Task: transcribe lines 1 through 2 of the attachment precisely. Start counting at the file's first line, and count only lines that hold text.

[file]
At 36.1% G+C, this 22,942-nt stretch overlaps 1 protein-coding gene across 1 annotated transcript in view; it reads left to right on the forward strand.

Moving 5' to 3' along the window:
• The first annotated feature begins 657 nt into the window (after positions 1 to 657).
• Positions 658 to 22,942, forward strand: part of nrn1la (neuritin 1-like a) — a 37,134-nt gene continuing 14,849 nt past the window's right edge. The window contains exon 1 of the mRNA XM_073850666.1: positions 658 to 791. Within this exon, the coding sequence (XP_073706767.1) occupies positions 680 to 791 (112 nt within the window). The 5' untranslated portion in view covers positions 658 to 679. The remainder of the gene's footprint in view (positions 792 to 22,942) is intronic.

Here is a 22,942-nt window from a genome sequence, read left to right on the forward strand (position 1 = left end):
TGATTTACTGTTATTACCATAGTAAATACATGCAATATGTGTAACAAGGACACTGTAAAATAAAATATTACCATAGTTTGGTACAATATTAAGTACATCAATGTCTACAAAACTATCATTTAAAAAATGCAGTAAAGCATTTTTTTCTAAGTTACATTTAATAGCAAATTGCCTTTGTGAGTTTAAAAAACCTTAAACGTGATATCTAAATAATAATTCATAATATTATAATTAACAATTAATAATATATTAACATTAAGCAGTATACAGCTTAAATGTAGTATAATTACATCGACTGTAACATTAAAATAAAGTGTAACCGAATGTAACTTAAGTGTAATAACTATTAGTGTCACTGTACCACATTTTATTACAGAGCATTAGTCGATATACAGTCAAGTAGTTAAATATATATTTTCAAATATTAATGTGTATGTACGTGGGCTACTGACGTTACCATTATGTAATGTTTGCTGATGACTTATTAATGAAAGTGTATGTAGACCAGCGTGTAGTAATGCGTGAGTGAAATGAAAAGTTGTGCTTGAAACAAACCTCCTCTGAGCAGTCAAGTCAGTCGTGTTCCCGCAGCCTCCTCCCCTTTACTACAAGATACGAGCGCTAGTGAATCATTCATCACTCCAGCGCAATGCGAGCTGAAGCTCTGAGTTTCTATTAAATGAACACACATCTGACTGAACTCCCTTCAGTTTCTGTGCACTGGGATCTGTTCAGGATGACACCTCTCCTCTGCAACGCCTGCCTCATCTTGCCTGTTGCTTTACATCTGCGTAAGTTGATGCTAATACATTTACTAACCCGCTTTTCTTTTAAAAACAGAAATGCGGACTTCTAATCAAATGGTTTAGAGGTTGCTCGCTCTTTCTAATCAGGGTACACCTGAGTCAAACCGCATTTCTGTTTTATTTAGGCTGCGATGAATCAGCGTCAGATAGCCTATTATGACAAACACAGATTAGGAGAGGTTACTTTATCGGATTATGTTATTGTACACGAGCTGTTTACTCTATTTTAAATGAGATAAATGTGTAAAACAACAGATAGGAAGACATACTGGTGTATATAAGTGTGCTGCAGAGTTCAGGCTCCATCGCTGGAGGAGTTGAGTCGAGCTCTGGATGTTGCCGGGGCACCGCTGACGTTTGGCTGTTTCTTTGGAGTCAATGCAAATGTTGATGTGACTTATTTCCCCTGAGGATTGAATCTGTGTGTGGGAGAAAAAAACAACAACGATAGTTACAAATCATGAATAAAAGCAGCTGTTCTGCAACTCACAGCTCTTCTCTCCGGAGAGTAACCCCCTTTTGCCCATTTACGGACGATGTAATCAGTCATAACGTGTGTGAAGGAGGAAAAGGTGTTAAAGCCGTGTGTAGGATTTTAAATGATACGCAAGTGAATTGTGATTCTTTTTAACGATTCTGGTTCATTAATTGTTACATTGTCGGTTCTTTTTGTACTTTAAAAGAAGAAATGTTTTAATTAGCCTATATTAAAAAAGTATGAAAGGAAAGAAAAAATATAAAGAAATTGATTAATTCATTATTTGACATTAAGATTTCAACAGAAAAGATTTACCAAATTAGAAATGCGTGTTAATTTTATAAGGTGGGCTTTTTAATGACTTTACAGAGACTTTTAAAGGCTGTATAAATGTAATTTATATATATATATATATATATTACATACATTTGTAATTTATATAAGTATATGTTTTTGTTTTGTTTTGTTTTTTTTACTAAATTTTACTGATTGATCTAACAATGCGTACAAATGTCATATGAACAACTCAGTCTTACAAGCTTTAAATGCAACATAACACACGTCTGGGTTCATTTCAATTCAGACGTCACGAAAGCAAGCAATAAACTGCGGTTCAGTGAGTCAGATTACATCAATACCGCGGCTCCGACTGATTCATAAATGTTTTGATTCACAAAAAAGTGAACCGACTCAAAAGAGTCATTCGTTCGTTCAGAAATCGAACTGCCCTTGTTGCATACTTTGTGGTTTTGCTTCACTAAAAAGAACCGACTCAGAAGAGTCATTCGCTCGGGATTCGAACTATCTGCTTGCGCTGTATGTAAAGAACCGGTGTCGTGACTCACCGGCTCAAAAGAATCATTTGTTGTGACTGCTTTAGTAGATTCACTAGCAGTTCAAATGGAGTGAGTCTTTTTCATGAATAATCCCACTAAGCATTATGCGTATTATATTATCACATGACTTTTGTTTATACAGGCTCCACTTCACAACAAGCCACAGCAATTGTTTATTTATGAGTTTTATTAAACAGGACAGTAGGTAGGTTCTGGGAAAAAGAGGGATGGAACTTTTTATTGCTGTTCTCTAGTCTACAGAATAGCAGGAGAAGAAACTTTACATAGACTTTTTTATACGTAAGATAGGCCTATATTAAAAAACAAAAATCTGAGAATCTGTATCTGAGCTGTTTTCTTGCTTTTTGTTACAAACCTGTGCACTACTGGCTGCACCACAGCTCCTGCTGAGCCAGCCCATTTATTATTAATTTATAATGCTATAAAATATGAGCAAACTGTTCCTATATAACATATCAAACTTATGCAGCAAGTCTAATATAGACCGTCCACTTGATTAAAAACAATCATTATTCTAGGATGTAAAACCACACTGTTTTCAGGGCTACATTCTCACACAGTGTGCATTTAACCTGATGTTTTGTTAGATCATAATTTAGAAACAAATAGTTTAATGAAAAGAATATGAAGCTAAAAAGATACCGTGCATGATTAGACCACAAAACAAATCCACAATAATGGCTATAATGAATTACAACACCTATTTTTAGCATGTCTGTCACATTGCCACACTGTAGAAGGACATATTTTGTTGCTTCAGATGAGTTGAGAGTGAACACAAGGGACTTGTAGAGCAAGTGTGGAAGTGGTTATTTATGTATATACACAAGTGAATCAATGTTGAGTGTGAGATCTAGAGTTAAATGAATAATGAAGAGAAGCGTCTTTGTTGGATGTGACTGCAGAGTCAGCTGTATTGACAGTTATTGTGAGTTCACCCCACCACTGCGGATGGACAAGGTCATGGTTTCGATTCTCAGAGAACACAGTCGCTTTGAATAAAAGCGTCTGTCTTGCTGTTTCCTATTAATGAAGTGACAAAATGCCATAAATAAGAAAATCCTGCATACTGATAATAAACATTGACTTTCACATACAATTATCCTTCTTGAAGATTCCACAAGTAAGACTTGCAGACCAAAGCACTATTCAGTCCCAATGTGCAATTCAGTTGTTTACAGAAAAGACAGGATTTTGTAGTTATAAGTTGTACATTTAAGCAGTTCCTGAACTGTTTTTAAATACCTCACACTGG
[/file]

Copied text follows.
At 36.1% G+C, this 22,942-nt stretch overlaps 1 protein-coding gene across 1 annotated transcript in view; it reads left to right on the forward strand.

Moving 5' to 3' along the window: